This summer I lost a good friend. We all lost a visionary lean leader and legend in the automotive community, Lee Iacocca.  Lee was a self-made man who many Americans once wished would run for president, Iacocca saved the Chrysler Corporation from financial ruin, masterminded the creation of the minivan, and oversaw the renovation of Ellis Island.  He also created the Iacocca Foundation, which funds research for a cure for diabetes.  Lee Iacocca believed that leaders are made in times of crisis.  He has known more leaders than almost anyone else – among them nine US Presidents, many heads of state, and the CEO’s of the nation’s top corporations.

Lee had many words of wisdom over the years we all benefited from.  I thought it was worth sharing a few of those words of wisdom in his memory.  I will miss his wit and wisdom.  The following are Lee Iacocca’s nine C’s of leadership.

A leader has to show CURIOSITY. He has to listen to people outside of the “Yes, sir” crowd in his inner circle. He has to read voraciously because the world is a big, complicated place. George W. Bush bragged about never reading a newspaper. “I just scan the headlines,” he says. Am I hearing this right? He’s the President of the United States and he never reads a newspaper? Thomas Jefferson once said, ‘Were it left to me to decide whether we should have a government without newspapers, or newspapers without a government, I should not hesitate for a moment to prefer the latter.” Bush disagrees. As long as he gets his daily hour in the gym, with Fox News piped through the sound system, he’s ready to go. If a leader never steps outside his comfort zone to hear different ideas, he grows stale. If he doesn’t put his beliefs to the test, how does he know he’s right? The inability to listen is a form of arrogance. It means either you think you already know it all, or you just don’t care.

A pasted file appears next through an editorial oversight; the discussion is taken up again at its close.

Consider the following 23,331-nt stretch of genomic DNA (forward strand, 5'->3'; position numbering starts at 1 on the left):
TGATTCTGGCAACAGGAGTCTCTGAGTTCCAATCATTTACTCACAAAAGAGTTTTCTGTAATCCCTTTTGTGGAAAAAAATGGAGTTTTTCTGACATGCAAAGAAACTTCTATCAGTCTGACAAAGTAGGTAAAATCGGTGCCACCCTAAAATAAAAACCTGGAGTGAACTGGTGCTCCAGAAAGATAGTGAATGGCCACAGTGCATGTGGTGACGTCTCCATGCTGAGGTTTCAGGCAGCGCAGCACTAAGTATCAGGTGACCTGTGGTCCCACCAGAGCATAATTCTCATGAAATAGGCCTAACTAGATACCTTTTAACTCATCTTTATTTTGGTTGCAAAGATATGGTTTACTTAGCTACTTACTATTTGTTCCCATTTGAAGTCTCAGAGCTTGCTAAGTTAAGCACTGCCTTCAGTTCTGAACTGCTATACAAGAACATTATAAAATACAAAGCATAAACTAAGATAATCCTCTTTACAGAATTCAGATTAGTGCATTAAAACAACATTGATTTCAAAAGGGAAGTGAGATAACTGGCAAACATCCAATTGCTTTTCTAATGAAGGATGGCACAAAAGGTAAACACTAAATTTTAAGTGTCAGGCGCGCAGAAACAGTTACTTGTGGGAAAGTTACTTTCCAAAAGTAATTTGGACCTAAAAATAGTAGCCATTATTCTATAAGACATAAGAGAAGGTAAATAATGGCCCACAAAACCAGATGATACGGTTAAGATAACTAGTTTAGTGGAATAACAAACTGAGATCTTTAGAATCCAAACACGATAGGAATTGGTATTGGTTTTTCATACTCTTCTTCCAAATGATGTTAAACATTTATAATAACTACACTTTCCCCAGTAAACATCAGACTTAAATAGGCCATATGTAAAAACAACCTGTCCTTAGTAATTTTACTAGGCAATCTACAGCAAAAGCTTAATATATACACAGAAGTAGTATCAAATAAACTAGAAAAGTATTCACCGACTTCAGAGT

A leader has to be CREATIVE, go out on a limb, and be willing to try something different. You know, think outside the box.  Senator Joe Biden recalled a conversation he had with Bush a few months after our troops marched into Baghdad. Joe was in the oval office outlining his concerns to the President-the explosive mix of Shiite and Sunni, the disbanded Iraqi army, the problems securing the oil fields. “The President was serene,” Joe recalled. “He told me he was sure that we were on the right course and that all would be well.’ Mr. President,’ I finally said, ‘how can you be so sure when you don’t yet know all the facts?”‘ Bush then reached over and put a steadying hand on Joe’s shoulder. “My instincts,” he said. “My instincts.” Joe was flabbergasted. He told Bush, “Mr.President, your instincts aren’t good enough.” Joe Biden sure didn’t think the matter was settled. And, as we all know now, it wasn’t. Leadership is all about managing change-whether you’re leading a company or leading a country. Things change, and you get creative. You adapt.

A leader has to COMMUNICATE. I’m not talking about running off at the mouth or spouting sound bites. I’m talking about facing reality and telling the truth. Nobody in politics today seems to know how to talk straight anymore. Instead, they spend most of their time trying to convince us that things are not really as bad as they seem. I don’t know if it’s denial or dishonesty, but it can start to drive you crazy after a while. Communication has to start with telling the truth, even when it’s painful.

A leader has to be a person of CHARACTER. That means knowing the difference between right and wrong and having the guts to do the right thing. Abraham Lincoln once said, “If you want to test a man’s character, give him power.”  He also said “You cannot make the weak strong by making the strong weak”